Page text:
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Marine records, such as corals, have been used to push farther back in time, but these are less robust because levels of carbon-14 in the atmosphere and the ocean are not identical and tend shift with changes in ocean circulation.
Bronk Ramsey’s team aimed to fill this gap by using sediment from bed of Lake Suigetsu, west of Tokyo.
“If you’re trying to look at archaeological sites at the order of 30,000 or 40,000 years ago, the ages may shift by only a few hundred years but that may be significant in putting them before or after changes in climate,” he says.
Take the extinction of Neanderthals, which occurred in western Europe less than 30,000 years ago.
But even he “realized that there probably would be variation”, says Christopher Bronk Ramsey, a geochronologist at the University of Oxford, UK, who led the latest work, published today in Science.
The technique hinges on carbon-14, a radioactive isotope of the element that, unlike other more stable forms of carbon, decays away at a steady rate.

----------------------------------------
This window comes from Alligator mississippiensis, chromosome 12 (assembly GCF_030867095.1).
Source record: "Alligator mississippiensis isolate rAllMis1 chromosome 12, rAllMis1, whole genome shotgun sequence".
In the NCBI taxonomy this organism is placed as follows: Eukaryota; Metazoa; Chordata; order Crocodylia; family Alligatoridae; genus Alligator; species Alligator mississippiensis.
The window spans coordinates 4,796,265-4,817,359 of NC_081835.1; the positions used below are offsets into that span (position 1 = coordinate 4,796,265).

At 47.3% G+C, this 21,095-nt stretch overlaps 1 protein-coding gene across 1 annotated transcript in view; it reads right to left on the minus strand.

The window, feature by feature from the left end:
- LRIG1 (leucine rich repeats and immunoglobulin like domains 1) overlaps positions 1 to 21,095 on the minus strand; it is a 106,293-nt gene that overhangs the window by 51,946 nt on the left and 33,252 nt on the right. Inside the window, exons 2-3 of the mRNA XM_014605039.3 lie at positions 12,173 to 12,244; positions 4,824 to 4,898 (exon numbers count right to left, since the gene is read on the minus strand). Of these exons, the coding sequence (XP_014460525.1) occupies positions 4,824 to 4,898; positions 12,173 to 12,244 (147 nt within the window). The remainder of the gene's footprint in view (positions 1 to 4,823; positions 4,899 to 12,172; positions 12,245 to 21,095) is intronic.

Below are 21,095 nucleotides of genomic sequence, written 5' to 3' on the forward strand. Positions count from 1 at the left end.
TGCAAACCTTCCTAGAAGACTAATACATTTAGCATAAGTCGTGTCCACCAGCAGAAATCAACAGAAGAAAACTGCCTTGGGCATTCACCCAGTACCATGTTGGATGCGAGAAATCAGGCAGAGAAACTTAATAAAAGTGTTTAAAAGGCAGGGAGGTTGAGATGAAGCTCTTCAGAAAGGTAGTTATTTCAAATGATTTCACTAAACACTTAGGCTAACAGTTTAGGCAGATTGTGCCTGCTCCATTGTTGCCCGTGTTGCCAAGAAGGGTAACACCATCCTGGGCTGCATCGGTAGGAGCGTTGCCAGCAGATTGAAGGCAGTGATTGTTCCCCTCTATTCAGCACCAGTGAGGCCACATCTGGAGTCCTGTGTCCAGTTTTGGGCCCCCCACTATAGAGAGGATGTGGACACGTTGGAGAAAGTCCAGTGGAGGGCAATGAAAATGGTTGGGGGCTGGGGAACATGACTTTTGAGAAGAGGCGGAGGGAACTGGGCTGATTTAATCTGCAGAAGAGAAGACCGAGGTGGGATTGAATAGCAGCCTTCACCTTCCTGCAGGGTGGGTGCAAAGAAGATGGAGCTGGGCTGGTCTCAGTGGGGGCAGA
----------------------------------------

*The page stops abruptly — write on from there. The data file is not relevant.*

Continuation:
Organisms capture a certain amount of carbon-14 from the atmosphere when they are alive.
As a rule, carbon dates are younger than calendar dates: a bone carbon-dated to 10,000 years is around 11,000 years old, and 20,000 carbon years roughly equates to 24,000 calendar years.
The problem, says Bronk Ramsey, is that tree rings provide a direct record that only goes as far back as about 14,000 years.
An avid supporter of digital fluency in the world of business, Amy coaches startups on using design to strengthen their ventures.